What Does The Hierophant Card Mean In Tarot?

So, you drew the Hierophant tarot card, now what? The key to understanding what your tarot card means is often hidden in the illustrations.

In traditional tarot decks, based on the Rider-Waite deck, the Hierophant is portrayed sitting between two pillars with two fingers on his right hand pointing towards heaven, according to Tarot.com. He is also seen in front of two supplicants with a pair of keys crossed at his feet. The Hierophant is portrayed wearing three robes, a three-tiered crown, and carries the Papal Cross — a triple cross — in his left hand. It is the fifth card in a tarot deck and part of the Major Arcana as well.

The use of three in groupings carries over into contemporary versions of the Hierophant tarot card as well. In Claire Goodchild's "The Antique Anatomy Tarot" deck, the Hierophant is a simple design with a single femur bone standing in the center with three smaller bones, also femur-shaped, laying across it. From where the bones intersect, the leaves of a salal plant grow — with six leaves, to be exact. The focus of Goodchild's deck shows the femur bone at the center, which historically symbolizes "strength, power, support, and regeneration" (via A Seeker's Thoughts).

One of the keys to understanding the Hierophant card is the numbers that show up. Three, for example, is known in tarot for symbolizing "expansion, groups, and growth," according to Goodchild. Since the Hierophant tarot card is also the fifth in the deck, it is associated with "isolation, conflict, and perspective."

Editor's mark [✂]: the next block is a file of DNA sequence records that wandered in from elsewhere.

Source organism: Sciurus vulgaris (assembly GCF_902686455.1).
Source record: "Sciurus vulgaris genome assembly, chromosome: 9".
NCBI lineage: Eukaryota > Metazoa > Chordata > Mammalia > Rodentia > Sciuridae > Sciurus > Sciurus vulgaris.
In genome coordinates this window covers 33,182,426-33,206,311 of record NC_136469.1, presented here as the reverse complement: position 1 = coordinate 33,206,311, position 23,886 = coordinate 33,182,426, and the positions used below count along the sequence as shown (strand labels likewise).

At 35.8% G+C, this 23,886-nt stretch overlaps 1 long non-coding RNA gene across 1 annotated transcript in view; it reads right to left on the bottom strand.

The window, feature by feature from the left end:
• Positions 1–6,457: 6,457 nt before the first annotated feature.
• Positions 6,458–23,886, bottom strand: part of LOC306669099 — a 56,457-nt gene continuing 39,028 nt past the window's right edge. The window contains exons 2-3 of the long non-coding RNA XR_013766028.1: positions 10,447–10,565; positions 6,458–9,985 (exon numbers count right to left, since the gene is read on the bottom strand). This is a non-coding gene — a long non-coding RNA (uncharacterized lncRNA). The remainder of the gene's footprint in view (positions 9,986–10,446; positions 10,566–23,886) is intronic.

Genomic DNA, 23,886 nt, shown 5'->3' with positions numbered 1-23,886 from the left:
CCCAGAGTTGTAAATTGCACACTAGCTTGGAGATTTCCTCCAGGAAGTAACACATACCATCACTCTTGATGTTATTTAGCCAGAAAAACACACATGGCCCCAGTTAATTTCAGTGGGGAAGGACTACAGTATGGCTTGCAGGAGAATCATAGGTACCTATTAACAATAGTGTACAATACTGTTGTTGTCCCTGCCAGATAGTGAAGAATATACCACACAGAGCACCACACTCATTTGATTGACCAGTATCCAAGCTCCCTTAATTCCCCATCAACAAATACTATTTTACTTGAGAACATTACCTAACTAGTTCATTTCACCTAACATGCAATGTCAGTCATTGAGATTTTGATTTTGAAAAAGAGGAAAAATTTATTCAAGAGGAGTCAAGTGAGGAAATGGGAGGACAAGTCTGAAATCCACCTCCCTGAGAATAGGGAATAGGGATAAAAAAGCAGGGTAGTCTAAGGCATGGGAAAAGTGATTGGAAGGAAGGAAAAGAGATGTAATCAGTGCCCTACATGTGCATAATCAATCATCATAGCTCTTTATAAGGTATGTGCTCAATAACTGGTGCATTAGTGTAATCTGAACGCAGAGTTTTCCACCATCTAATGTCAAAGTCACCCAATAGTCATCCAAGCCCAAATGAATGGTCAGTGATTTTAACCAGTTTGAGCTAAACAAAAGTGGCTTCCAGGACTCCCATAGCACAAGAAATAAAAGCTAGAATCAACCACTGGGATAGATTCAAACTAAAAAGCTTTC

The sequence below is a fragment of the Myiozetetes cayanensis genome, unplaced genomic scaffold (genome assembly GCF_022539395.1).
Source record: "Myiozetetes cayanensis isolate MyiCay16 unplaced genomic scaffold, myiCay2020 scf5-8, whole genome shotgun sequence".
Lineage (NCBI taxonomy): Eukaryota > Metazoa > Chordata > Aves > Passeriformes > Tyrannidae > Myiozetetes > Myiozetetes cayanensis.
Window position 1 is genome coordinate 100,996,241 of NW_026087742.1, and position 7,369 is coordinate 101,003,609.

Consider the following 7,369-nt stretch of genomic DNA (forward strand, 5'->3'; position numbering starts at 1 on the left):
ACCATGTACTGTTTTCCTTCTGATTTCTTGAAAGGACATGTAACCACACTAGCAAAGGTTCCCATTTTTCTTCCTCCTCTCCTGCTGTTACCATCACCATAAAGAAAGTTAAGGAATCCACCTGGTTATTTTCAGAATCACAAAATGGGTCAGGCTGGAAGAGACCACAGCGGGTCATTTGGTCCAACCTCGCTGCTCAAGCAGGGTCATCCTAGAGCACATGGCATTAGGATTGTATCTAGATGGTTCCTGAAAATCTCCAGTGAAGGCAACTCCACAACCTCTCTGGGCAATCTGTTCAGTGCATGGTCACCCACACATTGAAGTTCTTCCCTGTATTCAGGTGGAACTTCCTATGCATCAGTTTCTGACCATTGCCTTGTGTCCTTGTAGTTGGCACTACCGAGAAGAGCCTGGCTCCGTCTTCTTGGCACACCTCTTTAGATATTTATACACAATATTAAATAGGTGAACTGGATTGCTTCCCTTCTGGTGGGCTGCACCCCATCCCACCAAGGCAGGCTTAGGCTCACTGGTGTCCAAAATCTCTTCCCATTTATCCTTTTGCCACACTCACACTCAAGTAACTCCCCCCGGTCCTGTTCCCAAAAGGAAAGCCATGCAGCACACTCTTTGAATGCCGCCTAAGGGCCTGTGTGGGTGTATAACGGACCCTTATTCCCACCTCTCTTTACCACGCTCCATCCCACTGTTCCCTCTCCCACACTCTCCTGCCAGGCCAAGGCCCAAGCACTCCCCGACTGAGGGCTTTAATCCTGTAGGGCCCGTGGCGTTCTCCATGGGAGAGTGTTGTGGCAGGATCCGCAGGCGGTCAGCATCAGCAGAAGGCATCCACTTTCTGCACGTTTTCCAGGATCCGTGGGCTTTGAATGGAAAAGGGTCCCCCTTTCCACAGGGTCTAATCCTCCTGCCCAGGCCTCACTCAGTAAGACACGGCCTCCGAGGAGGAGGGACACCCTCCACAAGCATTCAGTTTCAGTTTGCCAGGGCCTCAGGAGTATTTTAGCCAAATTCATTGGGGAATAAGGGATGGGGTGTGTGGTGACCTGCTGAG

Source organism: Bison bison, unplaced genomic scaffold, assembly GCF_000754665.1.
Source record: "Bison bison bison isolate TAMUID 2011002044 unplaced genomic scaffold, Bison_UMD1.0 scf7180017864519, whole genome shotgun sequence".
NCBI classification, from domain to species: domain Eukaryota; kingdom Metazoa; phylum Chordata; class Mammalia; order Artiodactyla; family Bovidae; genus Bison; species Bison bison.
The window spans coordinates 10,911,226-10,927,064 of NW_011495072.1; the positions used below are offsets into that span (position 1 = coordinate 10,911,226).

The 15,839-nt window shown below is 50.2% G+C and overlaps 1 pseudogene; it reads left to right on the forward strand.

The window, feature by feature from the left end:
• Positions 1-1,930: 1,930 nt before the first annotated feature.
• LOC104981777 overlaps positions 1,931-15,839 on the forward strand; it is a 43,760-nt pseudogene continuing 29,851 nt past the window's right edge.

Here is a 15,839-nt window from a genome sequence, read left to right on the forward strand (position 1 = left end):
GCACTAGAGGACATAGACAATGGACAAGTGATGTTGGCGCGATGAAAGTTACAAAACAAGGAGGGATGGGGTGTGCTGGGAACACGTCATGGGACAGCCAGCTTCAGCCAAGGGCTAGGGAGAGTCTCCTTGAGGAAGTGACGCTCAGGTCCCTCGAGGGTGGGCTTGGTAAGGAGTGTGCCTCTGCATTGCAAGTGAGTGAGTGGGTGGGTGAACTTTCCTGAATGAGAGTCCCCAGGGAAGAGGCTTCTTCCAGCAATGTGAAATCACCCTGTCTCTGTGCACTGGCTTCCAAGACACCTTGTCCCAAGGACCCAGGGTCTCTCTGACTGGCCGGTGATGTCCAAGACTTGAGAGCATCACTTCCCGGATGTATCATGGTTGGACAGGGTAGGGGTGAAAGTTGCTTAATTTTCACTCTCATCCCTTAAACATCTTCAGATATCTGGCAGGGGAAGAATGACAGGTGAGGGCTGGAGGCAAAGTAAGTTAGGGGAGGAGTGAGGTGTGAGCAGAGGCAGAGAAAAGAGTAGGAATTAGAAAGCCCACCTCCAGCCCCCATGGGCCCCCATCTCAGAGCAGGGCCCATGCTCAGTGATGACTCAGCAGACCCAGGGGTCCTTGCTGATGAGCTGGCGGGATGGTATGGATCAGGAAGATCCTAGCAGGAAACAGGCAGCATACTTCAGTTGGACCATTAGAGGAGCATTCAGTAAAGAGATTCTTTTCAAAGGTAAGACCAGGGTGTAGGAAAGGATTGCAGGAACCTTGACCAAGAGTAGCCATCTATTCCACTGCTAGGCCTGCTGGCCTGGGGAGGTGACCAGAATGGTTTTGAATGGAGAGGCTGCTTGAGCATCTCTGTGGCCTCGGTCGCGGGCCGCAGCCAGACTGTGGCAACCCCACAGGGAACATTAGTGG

What the Hierophant card means can depend on your tarot deck

Claire Goodchild explains in the book that accompanies the "The Antique Anatomy Tarot" deck she designed that the Hierophant tarot card appears in readings when you need help problem-solving. The person the Hierophant represents isn't necessarily anyone having to do with religion, but can just be a teacher or friend who you can go to as a sounding board for whatever you're trying to deal with. When pulled, you may be in a situation that you're not ready to handle on your own, and there's nothing wrong with that. Looking outside yourself for help — aka a new way of looking at things — is brave.

Biddy Tarot's explanation of the Hierophant takes the more traditional approach to reading tarot cards. Leaning heavily on the spiritual or religious aspects, Biddy explains that the Hierophant "represents an established set of spiritual values and beliefs" whose principles should be learned "from a trusted source." This extends into tradition as well, whether it be religious, family, or academic. The Hierophant card is telling you it's okay to be traditional, to explore your religious heritage, and to find a physical place you belong to that helps you grow physically and mentally.

Reversed, the Hierophant is reminding you that you are your own best teacher. For whatever situation you're in, this isn't one you need outside validation for. Even if the answer to your question takes you away from tradition, that's okay. The Hierophant is telling you it's okay to make your own rules.